Recently, studies have shown that gene exchange occurs between divergent species (i.e natural hybridization).Furthermore, this genetic exchange between different species or sub-species contributes to adaptation and diversification of many organisms (i.e adaptive introgression).Geographic and phenotypic variation have shown that hybridization and introgression are common in animals. However, despite increased evidence of patterns of variation consistent with hybridization in animals, rarely do we understand how those patterns come about and when hybridization will shape the evolution of organisms and their genomes. Therefore, a major challenge for evolutionary biologists is to connect causes of hybridization with their consequences for diversification and adaptation.
Wall lizards (Podarcis muralis), a genetically and phenotypically variable species common in southern Europe, has been shown to exhibit asymmetric hybridization between major genetic lineages. Recent research has suggested that this is driven primarily by differences in by male competitive ability, which results in the transfer of sexually selected characters from one lineage to another (While et al. 2015; MacGregor et al. 2016). However, analyses of Single Nucleotide Polymorphisms (SNPs) and phenotypic variation suggest (i) that introgression of a small part of the genome is responsible for large shifts in phenotype; (ii) that sexually selected introgression is counter-balanced by natural selection at high altitude; and (iii) that this results in sexually antagonistic selection across altitudinal clines. This suggests that the outcome of introgression and hybridisation for phenotypic divergence is influenced by a suite of environmental conditions which mediate the costs and benefits of different phenotypes in a potentially sex-specific manner.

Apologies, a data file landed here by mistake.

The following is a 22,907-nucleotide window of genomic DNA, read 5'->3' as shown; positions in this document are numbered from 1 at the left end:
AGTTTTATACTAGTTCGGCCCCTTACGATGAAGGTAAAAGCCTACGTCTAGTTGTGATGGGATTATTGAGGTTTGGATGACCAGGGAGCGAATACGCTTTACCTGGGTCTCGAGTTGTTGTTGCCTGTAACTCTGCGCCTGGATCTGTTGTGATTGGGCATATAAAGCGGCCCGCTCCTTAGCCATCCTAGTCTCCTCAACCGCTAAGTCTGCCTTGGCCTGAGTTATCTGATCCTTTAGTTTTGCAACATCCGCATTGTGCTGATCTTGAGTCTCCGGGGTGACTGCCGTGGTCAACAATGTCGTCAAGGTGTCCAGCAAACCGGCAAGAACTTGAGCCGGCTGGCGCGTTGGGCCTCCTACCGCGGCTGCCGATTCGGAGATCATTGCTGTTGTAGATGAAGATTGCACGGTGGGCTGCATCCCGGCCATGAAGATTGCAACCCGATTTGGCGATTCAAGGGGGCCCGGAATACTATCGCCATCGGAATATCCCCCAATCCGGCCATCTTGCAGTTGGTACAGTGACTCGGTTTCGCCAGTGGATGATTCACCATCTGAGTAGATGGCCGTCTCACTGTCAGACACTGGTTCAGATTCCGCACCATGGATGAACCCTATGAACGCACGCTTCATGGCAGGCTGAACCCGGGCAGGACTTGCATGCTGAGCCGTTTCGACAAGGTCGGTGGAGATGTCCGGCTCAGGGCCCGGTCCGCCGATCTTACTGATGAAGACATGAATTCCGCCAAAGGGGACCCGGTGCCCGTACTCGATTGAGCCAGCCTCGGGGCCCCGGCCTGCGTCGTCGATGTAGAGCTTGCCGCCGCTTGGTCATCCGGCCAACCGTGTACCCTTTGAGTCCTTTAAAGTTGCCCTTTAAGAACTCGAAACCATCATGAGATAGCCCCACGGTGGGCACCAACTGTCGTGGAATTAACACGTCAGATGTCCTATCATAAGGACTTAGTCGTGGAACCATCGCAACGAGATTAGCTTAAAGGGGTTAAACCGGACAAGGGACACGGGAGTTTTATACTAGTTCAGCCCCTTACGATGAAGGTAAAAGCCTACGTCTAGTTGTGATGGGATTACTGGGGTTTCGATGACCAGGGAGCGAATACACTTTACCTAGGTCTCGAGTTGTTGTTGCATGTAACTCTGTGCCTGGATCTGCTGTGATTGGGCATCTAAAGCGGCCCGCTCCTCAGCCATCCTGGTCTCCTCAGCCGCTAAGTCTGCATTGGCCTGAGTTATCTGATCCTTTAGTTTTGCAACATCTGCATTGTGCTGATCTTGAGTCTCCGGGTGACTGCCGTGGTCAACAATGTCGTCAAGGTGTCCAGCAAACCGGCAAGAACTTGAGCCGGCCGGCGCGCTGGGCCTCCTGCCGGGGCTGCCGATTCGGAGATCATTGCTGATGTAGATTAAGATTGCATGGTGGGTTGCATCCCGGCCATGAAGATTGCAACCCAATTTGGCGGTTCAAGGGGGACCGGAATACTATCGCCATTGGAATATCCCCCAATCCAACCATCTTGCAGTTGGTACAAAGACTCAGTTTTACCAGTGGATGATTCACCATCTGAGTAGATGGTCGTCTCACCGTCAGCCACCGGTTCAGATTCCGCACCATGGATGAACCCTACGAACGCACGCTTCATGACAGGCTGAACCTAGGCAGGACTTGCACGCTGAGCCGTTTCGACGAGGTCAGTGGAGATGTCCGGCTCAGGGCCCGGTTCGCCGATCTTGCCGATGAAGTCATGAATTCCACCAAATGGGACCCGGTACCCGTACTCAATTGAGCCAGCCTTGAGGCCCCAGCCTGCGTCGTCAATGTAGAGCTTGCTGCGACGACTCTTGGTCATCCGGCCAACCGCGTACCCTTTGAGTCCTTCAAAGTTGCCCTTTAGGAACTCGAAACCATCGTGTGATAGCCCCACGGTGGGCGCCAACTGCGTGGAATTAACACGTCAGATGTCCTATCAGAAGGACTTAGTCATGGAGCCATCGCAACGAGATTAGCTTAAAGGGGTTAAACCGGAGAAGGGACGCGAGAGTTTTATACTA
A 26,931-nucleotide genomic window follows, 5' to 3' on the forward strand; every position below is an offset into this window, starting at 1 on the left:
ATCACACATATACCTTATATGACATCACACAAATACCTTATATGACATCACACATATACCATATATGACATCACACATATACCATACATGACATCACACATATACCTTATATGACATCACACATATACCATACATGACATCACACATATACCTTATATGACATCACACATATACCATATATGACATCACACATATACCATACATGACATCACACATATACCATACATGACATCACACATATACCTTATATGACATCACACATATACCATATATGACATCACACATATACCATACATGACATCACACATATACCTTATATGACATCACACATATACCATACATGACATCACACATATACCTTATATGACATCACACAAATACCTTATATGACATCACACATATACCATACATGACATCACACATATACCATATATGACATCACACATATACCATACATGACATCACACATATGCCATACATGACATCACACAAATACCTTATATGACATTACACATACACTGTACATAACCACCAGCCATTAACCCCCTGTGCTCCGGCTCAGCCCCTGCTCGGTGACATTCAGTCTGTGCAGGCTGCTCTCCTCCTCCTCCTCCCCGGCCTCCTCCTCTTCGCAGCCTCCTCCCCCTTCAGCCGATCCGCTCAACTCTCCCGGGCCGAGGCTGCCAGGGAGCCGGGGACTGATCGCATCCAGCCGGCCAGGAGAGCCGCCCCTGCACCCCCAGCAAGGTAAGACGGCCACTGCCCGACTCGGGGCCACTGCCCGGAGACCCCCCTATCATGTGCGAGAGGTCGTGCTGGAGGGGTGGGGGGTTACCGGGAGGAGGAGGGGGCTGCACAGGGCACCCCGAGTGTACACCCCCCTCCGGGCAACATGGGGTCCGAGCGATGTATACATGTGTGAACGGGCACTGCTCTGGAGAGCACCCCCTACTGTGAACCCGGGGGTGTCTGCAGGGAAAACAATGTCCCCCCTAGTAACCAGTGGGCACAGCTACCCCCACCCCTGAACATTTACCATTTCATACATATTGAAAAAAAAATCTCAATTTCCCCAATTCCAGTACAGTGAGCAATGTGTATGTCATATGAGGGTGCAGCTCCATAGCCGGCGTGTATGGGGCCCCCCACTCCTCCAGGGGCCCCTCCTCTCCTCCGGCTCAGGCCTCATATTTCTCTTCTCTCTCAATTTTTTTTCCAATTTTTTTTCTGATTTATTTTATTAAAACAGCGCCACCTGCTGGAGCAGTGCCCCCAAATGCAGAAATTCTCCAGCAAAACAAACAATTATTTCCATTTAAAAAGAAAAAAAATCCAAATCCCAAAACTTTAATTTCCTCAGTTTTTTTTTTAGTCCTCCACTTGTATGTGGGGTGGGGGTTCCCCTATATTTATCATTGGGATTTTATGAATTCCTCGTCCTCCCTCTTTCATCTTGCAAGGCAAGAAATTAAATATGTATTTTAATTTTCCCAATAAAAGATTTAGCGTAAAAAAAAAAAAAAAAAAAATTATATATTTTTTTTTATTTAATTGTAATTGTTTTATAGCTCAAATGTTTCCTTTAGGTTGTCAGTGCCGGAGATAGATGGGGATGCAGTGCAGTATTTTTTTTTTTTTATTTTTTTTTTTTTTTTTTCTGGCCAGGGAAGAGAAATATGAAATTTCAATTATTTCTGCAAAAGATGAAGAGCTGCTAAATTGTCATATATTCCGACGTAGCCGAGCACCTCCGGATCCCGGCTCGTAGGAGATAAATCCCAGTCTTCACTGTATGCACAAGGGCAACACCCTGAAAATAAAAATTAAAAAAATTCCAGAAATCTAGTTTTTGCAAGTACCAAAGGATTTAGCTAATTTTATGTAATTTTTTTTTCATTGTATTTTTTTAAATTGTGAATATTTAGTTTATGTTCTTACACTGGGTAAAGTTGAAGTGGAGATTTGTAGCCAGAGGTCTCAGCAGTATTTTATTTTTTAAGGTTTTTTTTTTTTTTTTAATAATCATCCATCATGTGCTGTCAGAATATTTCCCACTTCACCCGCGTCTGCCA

My Ph.D. project will examine the processes that drive these geographic patterns of introgression in the wall lizard and the consequences this has for the evolution of sexual dimorphism. Specifically, my project will have four main aims:
1) Undertake a landscape genomics approach to characterise patterns of asymmetric introgression across altitudinal gradients and identify the environmental parameters that limit adaptive introgression.
2) Generate estimates of ongoing selection on male and female phenotypic traits at the leading edge of the hybrid zone.
3) Test predictions for the sources of potentially sexually antagonistic selection on phenotypic traits.
4) Utilise next generation sequencing to test how predictions from the selective processes identified in first two aims shape variation across the genome.
To addresses these aims my project will combine detailed field studies, laboratory experiments and genomic analyses